SHF: Small: Reclaiming Dark Silicon via 2.5D Integrated Systems with Silicon Photonic Networks

Sponsor: National Science Foundation

Award Number: 1716352

PI: Ayse K. Coskun

Co-Is/Co-PIs: Milos Popovic, Ajay Joshi


Emerging applications in the growing domains of cloud, internet-of-things, and high-performance computing require higher levels of parallelism and much larger data transfers compared to applications of the past. In tandem, power and thermal constraints limit the number of transistors that can be used simultaneously on a chip and this limit has led to the ?Dark Silicon? problem. These difficulties in harnessing the full potential of computer chips exacerbate the challenge of building efficient high-performance systems. This project proposes to use 2.5D integration technology with silicon-photonic networks-on-chip (NOCs) to build heterogeneous computing systems that provide the desired parallelism, heterogeneity, and network bandwidth to handle the demands of the next-generation applications. A major outcome of the project will be a set of optimization methods that will enable efficient and robust design and operation of 2.5D systems with silicon-photonic NOCs. The project seeks to accelerate the design of high-performance, energy-efficient systems that are able to cater to growing bandwidth and performance needs and, in this way, enable a wider spectrum of cognitive data-intensive applications. Planned educational and outreach activities include the design of tutorials and workshops focused on training future engineers on cross-layer design problems, involvement of undergraduate, under-represented minority, and women students in various aspects of the research, and interactions with research centers and industry to accelerate technology transfer.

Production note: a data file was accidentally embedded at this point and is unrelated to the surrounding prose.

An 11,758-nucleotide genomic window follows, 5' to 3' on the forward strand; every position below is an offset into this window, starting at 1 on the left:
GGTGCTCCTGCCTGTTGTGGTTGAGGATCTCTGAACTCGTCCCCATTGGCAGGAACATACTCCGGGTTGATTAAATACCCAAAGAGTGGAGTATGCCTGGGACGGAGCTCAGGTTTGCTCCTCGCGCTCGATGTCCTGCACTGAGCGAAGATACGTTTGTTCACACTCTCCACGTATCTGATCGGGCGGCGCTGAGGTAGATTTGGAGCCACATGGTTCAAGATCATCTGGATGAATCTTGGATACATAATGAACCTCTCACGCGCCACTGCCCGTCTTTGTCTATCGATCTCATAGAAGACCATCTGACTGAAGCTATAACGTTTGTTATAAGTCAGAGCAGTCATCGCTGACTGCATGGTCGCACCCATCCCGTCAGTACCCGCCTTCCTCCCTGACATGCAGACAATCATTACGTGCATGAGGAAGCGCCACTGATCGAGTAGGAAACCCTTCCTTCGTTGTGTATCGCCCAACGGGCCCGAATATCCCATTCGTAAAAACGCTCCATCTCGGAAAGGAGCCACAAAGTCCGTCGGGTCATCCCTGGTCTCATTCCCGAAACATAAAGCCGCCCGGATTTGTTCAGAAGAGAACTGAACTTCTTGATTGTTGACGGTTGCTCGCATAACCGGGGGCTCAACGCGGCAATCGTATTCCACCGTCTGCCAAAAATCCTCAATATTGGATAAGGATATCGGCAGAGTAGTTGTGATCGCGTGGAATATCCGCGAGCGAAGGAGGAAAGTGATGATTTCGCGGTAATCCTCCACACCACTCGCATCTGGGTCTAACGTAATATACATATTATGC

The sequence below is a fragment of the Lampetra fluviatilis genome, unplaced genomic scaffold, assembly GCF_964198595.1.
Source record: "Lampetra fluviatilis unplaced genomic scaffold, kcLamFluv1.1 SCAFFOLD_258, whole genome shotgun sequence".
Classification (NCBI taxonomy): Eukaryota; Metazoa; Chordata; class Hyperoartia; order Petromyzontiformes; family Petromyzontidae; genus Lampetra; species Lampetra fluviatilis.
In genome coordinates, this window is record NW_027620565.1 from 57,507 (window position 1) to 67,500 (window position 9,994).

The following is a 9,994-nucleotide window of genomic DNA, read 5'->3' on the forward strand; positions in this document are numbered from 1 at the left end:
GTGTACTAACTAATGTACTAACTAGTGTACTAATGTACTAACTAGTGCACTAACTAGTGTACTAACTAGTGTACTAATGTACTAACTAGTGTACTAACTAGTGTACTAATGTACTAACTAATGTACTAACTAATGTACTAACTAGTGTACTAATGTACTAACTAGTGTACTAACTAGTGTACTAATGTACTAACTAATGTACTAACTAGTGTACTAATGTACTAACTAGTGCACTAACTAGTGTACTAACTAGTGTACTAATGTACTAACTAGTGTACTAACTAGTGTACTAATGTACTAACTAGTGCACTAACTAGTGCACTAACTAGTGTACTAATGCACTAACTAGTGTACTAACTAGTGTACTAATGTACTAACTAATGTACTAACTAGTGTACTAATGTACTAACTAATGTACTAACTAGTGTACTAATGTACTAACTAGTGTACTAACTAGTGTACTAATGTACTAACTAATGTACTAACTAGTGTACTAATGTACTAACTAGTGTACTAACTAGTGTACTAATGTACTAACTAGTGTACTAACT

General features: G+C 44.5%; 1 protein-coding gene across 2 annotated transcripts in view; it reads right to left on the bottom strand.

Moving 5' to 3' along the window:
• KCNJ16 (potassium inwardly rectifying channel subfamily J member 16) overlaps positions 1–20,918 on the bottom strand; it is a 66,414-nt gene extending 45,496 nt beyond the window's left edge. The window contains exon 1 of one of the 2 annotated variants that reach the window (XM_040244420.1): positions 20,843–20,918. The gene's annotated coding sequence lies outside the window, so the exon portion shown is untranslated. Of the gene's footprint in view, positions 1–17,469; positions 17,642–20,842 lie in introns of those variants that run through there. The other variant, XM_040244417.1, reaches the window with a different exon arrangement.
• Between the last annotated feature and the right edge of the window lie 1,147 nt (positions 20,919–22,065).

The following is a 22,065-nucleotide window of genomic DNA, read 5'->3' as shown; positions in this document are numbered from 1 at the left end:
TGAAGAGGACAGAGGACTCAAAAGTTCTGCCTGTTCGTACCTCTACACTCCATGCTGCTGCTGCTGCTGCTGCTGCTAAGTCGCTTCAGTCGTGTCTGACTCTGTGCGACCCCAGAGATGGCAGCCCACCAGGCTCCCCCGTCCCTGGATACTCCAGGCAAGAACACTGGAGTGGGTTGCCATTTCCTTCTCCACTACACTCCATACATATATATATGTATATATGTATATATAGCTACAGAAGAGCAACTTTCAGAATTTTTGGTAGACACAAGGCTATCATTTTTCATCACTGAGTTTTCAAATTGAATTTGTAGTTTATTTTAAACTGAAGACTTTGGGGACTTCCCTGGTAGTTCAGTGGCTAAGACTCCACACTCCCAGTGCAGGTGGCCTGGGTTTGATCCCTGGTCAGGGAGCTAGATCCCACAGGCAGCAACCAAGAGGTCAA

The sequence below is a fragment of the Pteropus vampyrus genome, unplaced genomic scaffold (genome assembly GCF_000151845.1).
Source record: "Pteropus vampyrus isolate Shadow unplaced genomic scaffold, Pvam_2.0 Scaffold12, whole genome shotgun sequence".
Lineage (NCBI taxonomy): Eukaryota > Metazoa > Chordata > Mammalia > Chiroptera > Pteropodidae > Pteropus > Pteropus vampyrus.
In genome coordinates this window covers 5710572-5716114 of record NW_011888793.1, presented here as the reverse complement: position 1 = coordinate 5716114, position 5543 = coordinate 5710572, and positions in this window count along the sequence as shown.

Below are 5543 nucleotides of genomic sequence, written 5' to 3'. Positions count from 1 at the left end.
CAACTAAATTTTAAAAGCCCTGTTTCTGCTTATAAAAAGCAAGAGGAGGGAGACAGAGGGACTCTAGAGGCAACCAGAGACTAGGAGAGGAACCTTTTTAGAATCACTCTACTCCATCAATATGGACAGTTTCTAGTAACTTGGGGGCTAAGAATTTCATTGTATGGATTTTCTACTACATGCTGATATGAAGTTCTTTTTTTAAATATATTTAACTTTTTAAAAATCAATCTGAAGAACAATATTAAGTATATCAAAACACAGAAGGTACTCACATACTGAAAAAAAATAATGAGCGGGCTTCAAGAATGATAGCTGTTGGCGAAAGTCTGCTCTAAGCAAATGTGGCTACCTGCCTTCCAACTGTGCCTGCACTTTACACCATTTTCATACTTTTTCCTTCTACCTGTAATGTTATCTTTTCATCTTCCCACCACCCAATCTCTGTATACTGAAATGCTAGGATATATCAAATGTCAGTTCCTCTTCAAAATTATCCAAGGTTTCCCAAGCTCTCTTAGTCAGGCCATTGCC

The research goal of the proposal is to design novel cross-layer design automation methods for 2.5D-integrated heterogeneous systems with silicon-photonic NOCs, and to quantitatively demonstrate the benefits of these 2.5D systems with respect to energy efficiency, robustness, and performance. The proposed work bridges the gap among device, physical design, architecture, and application layers when designing systems with silicon-photonic NOCs to dramatically improve system efficiency and robustness. Specific project thrusts include designing: (1) a modeling stack to quantify cross-layer interactions (from devices to applications) in a 2.5D system and inform optimizers to enable energy-efficient silicon-photonic NOC design and management; (2) design-time methods that orchestrate architecture design, chiplet placement, NOC design/routing, laser placement, and cooling design to maximize system performance under power and temperature constraints; (3) thermally-aware design/runtime optimization techniques that are aware of silicon-photonic device properties and their sensitivity to thermal variations; and (4) cross-layer optimization methods that help navigate a complex space of design choices and runtime knobs.

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